Learn to Fish.png


I have fond memories of fishing from when I was a young girl, having frequently gone camping with my family. Back then, I was unsuccessful in my quest to catch a fish, so when the opportunity arose to have a professional fishing lesson, I was very excited! 8 years on from my last attempt, this was my chance to finally catch a fish! 

Willow and I left our hometown on an extremely sunny Tuesday morning, and headed off to Essex. One of my favourite aspects of our internship is that we get to travel to lots of places across the UK that we have never been to before. Essex was one of these places for me, although Willow has family in Chelmsford. After apprehensively driving through the Dartford Tunnel, we saw a sign that read ‘Welcome to Essex’. We drove down country roads until our Sat Nav stated our destination was on the left. The experience was taking place at Tyler’s Common Fishery. This is conveniently on the border of East London, only half an hour from the city. When we got out of our car we were immediately struck by the beautiful views of the lakes, surrounded by trees and fishermen. We were later told that there are four lakes there, one with fish weighing up to 30 pounds! This is where most of the fishermen were set up.

From over the bank, our instructor Steve from the Learn to Fish Carp Academy arrived and introduced himself. He was kind enough to point out the toilet facilities, as we had had a long drive. After powdering our noses, we followed Steve down to our fishing spot for the day! We walked past many fishermen, all set up in their own little areas. The sunshine reflecting off the lakes and seeping through the trees created a peaceful environment, and I immediately understood why people enjoy fishing so much. I couldn’t help but notice as we were walking down that Steve wasn’t holding any rods, only a bucket. But all became clear as we walked around the bend to see a perfect set up, which Steve had obviously put together ahead of our arrival. There were two comfy chairs, with towels and a bottle of water for each of us. Resting on the chairs were two rods, and set back from the lake was a rod pod. I was very intrigued about this. 

It wasn’t long before we went straight into the lesson. Steve began by showing us how to attach bait to the rod and tie it to the hook. We were pleased to hear that the hooks weren’t barbed, so they wouldn’t hurt the fish - and we wouldn’t have that typical movie scene when a hook gets stuck in someone’s finger! Next, it was time to learn how to cast. Willow was up first, and Steve showed her how to cast to the side, making sure the bail arm was up so the line would release as she cast. As she made this look easy, Steve wanted me to do an overhead cast. This was the same technique in terms of how you pinch the line whilst putting the bail arm up, then release as you cast. However, there was added adrenaline, as it was going over my head. I made sure the line was only half the length of the rod, so it wouldn’t touch me. After checking Willow wasn’t in harm’s way, I cast, and the line zoomed through the air, landing in the lake with a splash.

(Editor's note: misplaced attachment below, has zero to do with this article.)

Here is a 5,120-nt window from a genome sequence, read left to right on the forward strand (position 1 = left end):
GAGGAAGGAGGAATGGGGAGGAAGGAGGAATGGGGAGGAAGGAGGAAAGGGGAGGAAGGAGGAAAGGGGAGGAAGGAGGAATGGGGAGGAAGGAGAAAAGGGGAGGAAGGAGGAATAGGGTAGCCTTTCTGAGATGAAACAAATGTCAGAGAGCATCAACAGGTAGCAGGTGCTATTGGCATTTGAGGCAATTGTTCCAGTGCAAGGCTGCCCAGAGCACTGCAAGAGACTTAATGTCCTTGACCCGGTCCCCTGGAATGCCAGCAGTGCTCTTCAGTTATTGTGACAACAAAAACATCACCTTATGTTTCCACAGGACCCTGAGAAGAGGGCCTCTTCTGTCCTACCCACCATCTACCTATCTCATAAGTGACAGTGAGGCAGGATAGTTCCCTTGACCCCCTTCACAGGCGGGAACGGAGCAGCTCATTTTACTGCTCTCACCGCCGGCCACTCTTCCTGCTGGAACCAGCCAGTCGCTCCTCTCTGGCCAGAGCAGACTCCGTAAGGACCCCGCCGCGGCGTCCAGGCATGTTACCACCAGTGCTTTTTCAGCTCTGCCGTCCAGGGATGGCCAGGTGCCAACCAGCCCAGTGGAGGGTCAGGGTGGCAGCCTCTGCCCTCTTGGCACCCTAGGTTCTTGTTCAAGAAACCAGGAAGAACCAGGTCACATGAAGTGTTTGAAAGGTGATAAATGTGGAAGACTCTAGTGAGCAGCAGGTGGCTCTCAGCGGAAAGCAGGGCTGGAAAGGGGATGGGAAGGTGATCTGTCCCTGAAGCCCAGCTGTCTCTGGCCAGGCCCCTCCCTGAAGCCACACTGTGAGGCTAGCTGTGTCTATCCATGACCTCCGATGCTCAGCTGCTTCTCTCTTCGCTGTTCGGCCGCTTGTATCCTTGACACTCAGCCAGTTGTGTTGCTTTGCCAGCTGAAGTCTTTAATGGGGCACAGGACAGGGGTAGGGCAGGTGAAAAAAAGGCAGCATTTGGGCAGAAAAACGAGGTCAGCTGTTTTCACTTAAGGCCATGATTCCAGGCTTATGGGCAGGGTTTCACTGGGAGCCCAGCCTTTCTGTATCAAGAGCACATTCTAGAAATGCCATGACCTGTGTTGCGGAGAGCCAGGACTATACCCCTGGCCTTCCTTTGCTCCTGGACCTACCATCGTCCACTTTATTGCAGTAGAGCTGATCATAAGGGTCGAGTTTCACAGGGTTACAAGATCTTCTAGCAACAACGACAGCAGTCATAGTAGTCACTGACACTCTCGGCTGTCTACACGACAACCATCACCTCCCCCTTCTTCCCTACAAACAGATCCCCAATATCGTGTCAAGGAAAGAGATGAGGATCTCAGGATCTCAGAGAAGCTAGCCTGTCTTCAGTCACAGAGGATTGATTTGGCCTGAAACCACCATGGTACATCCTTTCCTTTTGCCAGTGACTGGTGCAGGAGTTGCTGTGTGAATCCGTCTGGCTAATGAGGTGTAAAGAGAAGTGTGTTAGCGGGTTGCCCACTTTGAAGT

Next, Steve showed us how to place our rods in the rod pods on the bank. This had a bite alarm, so once the line was attached and the bait runner switched on, the waiting game began! We sat down for a whole 2 minutes before a beeping noise began. This meant Willow had a fish on her line. We were so excited, I can only compare it to a child on Christmas Eve, eagerly waiting for the sun to rise - or in our case, the fish to bite! Steve guided Willow through the process of switching the bait runner switch off, so the line wouldn’t unravel. Then it was time to real the fish in. We were told to stop reeling when we heard a clicking noise, as this means the fish is pulling back, and continuing to reel would hurt them. When the clicking stops, then you reel! Before long, Willow had brought the fish close enough for Steve to collect it in his net.

If there wasn’t already enough excitement, my rod then started beeping! I mimicked the process I had watched Willow do, and reeled my heavy fish into the bank. This was noticeably bigger, and once both fish were out of the water, Steve gently removed the hooks. He then put them onto a soft surface covered in water so they weren’t uncomfortable. We were told that these were Carp fish, and Steve was able to tell us their weights just by holding them. Willow’s fish was 5 pounds, and mine was a whopper at 8 pounds!

Kneeling next to the unhooking mat, we posed for a picture whilst holding the incredibly slimy fish!  Willow’s fish was a lot livelier than mine, leaving me in hysterics, while mine seemed to be a born model. After taking a couple of pictures, we put the fish back in their nets. We then slowly lowered them one at a time into the lake, and watched them swim away.  Once our rods were set back up and on the pod, we relaxed in the sun on our camping chairs. After wiping our hands on the towel, Steve handed us a large antibacterial pump. He really had thought of everything! As this was just a taster session for Willow and I, we were only there two and a half hours instead of the full 4. In that time, we caught around 4 fish each! The excitement when the beeper went off never went away. We could have easily stayed longer as the weather was gorgeous, and I could image us having a picnic on the bank whilst we are waiting for the fish to bite. 

I want to say a big thank you to Steve for inviting us along to take part in his fishing experience, and for being an excellent instructor! We will 100% be back when we can enjoy the full 4 hours!


Staff Review: Motor Glider Flight in Oxfordshire


Staff Review: Brewery Tour and Tastings For Two